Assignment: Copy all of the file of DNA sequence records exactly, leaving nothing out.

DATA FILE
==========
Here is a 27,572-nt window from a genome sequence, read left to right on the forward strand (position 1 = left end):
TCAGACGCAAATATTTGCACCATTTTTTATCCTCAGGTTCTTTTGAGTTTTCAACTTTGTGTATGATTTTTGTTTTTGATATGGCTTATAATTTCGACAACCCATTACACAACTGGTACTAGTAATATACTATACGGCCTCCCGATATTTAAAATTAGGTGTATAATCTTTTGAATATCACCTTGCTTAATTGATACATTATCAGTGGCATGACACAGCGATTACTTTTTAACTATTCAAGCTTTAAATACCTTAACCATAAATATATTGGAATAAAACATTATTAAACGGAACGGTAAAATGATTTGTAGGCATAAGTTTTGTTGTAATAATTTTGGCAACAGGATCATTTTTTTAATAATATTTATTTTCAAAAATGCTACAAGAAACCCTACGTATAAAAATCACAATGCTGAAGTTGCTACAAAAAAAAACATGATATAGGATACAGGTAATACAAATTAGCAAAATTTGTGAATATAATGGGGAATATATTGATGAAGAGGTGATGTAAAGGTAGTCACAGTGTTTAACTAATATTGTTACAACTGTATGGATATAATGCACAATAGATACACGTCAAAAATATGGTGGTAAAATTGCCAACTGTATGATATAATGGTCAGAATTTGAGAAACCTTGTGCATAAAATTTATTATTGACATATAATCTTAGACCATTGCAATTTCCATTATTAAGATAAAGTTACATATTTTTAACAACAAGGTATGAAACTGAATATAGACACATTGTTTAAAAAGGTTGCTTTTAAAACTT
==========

Here is a 27,572-nt window from a genome sequence, read left to right on the forward strand (position 1 = left end):
TCAGACGCAAATATTTGCACCATTTTTTATCCTCAGGTTCTTTTGAGTTTTCAACTTTGTGTATGATTTTTGTTTTTGATATGGCTTATAATTTCGACAACCCATTACACAACTGGTACTAGTAATATACTATACGGCCTCCCGATATTTAAAATTAGGTGTATAATCTTTTGAATATCACCTTGCTTAATTGATACATTATCAGTGGCATGACACAGCGATTACTTTTTAACTATTCAAGCTTTAAATACCTTAACCATAAATATATTGGAATAAAACATTATTAAACGGAACGGTAAAATGATTTGTAGGCATAAGTTTTGTTGTAATAATTTTGGCAACAGGATCATTTTTTTAATAATATTTATTTTCAAAAATGCTACAAGAAACCCTACGTATAAAAATCACAATGCTGAAGTTGCTACAAAAAAAAACATGATATAGGATACAGGTAATACAAATTAGCAAAATTTGTGAATATAATGGGGAATATATTGATGAAGAGGTGATGTAAAGGTAGTCACAGTGTTTAACTAATATTGTTACAACTGTATGGATATAATGCACAATAGATACACGTCAAAAATATGGTGGTAAAATTGCCAACTGTATGATATAATGGTCAGAATTTGAGAAACCTTGTGCATAAAATTTATTATTGACATATAATCTTAGACCATTGCAATTTCCATTATTAAGATAAAGTTACATATTTTTAACAACAAGGTATGAAACTGAATATAGACACATTGTTTAAAAAGGTTGCTTTTAAAACTT